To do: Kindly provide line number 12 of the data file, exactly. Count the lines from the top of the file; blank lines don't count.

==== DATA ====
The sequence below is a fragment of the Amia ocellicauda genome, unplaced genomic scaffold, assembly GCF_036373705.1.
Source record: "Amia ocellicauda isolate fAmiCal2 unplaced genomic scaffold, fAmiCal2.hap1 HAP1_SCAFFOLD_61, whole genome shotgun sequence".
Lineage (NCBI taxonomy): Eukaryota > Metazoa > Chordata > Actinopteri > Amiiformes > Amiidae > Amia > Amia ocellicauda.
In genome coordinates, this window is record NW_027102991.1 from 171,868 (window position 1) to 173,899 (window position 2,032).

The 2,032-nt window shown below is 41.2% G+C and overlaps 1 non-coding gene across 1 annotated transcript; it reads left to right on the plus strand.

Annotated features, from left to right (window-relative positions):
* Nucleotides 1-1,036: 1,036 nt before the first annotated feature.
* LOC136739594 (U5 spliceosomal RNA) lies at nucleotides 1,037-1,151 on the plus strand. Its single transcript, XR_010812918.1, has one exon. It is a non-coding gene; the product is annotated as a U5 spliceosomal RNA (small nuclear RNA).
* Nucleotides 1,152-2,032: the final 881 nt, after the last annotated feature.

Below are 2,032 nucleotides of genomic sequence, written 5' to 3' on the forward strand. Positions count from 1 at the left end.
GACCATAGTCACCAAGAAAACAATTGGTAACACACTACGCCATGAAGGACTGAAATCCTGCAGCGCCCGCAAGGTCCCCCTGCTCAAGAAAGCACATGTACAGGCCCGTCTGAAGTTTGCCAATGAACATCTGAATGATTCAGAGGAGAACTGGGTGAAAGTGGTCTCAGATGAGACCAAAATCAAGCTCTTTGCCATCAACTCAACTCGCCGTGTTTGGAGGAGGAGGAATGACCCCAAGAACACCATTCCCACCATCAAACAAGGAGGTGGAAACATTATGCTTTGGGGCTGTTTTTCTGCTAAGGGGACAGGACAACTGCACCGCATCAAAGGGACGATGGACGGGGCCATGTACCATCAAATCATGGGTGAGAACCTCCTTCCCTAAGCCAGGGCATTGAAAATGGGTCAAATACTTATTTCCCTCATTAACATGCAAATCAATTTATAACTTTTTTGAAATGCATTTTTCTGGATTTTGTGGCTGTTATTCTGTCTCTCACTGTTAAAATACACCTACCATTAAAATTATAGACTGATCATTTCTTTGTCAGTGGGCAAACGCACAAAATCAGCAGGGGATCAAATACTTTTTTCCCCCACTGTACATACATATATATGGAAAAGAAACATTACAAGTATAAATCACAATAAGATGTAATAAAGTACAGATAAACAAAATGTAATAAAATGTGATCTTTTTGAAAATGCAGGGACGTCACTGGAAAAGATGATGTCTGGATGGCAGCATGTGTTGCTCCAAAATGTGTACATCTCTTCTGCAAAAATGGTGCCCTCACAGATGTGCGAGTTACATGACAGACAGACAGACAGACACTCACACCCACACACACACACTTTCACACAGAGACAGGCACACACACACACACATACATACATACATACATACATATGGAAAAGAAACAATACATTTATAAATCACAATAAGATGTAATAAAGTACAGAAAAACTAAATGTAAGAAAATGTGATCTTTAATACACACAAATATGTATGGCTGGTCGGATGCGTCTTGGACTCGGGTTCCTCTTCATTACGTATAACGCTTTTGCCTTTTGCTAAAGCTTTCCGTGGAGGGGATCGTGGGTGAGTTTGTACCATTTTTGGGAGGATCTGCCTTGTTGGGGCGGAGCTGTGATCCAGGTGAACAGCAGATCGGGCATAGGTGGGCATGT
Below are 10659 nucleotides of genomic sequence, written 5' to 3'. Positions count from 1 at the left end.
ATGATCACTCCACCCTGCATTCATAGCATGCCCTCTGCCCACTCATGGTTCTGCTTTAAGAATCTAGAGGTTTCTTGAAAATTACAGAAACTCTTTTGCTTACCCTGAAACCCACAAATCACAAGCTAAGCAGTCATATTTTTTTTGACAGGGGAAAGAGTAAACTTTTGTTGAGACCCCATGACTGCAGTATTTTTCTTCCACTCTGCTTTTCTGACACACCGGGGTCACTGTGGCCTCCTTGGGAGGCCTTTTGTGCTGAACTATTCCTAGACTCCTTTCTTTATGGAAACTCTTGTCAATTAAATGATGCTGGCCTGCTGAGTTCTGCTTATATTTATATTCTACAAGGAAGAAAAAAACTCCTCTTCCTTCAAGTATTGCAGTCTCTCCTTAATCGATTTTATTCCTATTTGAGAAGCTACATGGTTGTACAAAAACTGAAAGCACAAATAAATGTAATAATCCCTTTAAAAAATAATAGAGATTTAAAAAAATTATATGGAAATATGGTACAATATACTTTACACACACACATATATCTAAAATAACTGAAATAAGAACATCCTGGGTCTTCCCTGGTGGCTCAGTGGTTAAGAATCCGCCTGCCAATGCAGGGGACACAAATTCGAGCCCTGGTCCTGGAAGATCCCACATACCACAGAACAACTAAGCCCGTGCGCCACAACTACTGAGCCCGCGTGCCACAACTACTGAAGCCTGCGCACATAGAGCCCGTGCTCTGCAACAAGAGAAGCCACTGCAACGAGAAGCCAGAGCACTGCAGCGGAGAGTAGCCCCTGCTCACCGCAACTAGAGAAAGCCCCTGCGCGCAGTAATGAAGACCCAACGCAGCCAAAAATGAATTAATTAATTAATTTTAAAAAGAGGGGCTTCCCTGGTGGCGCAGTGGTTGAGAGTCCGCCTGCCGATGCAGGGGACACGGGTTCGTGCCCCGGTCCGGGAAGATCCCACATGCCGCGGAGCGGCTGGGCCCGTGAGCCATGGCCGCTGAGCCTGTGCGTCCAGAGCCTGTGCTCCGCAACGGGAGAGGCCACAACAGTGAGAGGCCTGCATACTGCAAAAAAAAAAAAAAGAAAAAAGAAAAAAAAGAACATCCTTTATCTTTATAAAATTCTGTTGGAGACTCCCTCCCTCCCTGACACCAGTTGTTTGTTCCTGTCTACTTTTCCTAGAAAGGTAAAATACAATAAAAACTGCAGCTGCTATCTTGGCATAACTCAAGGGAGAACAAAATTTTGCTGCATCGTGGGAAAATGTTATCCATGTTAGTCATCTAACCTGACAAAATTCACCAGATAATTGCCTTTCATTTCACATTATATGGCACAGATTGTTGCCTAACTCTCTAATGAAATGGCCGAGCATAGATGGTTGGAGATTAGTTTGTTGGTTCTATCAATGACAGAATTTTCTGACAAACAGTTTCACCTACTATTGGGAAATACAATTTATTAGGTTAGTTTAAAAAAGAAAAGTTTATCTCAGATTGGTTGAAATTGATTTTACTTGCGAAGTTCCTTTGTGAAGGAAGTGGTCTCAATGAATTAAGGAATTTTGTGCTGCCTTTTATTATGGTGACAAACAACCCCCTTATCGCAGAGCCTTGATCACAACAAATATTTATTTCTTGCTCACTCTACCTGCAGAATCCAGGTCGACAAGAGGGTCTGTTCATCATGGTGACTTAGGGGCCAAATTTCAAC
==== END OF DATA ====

Below are 10659 nucleotides of genomic sequence, written 5' to 3'. Positions count from 1 at the left end.